Taxonomies organize a collection of information – structured or unstructured – and they underpin search in many applications. Taxonomy 101 provides the basics for knowledge organization, outlining “nuts and bolts” of building a taxonomy, where to start, and where to implement it to realize the most benefit to an organization. Bring your questions and join us for this full-day, information-packed orientation. Whether you are new to taxonomy or would just like a refresher, the Taxonomy 101 workshop at the SLA Annual Conference is a great way to get a robust overview and meet others.  

The course will be at the SLA Annual Conference in Baltimore, MD, on Sunday, June 10, from 8 – 4:30,for a cost of $225 for SLA members and $415 for non-members. You can register without registering for the SLA Annual Conference. See the conference site for the full course description and registration.  If interested, register now, because the workshop includes lunch and food orders will be placed soon.

Speakers are Margie Hlava and Bob Kasenchak.

Marjorie M.K. Hlava is President, Chairman, and founder of Access Innovations, Inc. in 1978.

The company provides information management services and owns the Data Harmony software for content creation, taxonomy management, metadata and entity extraction, content repositories, search, and automatic indexing.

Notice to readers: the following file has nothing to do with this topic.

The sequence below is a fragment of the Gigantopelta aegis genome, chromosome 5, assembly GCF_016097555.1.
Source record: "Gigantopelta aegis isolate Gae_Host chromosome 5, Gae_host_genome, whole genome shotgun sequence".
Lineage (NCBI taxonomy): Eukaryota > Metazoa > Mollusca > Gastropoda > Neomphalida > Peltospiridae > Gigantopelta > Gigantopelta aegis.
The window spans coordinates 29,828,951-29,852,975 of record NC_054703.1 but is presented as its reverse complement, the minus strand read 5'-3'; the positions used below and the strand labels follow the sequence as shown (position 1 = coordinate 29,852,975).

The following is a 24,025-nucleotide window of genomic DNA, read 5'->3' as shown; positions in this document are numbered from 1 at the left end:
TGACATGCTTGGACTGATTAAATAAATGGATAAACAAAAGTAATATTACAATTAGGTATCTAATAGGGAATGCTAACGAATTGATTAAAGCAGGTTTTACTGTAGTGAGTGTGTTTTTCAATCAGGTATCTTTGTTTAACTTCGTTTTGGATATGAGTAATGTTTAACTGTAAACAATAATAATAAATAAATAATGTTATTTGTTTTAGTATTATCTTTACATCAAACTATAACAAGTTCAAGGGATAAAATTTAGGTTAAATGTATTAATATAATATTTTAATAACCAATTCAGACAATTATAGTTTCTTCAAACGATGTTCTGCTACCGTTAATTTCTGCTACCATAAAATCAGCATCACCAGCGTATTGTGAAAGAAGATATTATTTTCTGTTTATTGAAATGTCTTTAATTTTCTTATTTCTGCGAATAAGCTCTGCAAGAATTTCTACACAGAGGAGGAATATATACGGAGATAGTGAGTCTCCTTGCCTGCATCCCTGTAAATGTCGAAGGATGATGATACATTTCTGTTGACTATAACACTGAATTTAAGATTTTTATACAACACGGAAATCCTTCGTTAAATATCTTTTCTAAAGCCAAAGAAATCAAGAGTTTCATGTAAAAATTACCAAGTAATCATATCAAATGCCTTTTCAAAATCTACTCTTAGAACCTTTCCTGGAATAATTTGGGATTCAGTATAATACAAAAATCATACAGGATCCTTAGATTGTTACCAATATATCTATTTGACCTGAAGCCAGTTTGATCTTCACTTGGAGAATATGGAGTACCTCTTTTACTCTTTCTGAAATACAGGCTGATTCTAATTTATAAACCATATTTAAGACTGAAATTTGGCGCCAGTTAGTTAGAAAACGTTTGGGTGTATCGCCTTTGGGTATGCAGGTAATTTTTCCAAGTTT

Active in standards, she is particularly known for her work with the thesaurus, Dublin Core, and DOI standards. Ms. Hlava is a past president of NFAIS, the American Society for Information Science and Technology, and the Board of Documentation Abstracts. She was twice a member of the Board of Directors of SLA, and a 5 year member of the Board of the National Information Standards Organization (NISO). Awards include ASIST’s prestigious Watson Davis Award and SLA’s John Cotton Dana award.

Margie explains why we need taxonomies in the article, “Why Do We Need Taxonomies and Thesauri?”.  To search, translate, index and browse – those are the basic uses for taxonomies.

When an organization asks for a taxonomy to be created it’s usually because they want to be able to manage a collection.

Taxonomies and thesauri are both types of controlled vocabularies. In controlled vocabularies intended for indexing, each concept covered by the vocabulary is represented by one and only one term that is valid for indexing, with some exceptions such as multilingual thesauri. If the taxonomy or thesaurus is managed consistently, searchers will get the same answers/results every time. They don’t want to get a different answer every time they do a search.

Bob Kasenchak is the Director of Product Development at Access Innovations, where he is working on the forthcoming Ontology Master product. Bob has led taxonomy development and other projects for JSTOR, McGraw-Hill, Wolters Kluwer, the American Society for Civil Engineering (ASCE), Engineering Research Education (ERE), American Association for the Advancement of Science (AAAS) and the U.S. Mine Safety and Health Thesaurus (MSHT).

Don’t let this opportunity pass you by. Register today.

Melody K. Smith

Sponsored by Access Innovations, the world leader in taxonomies, metadata, and semantic enrichment to make your content findable.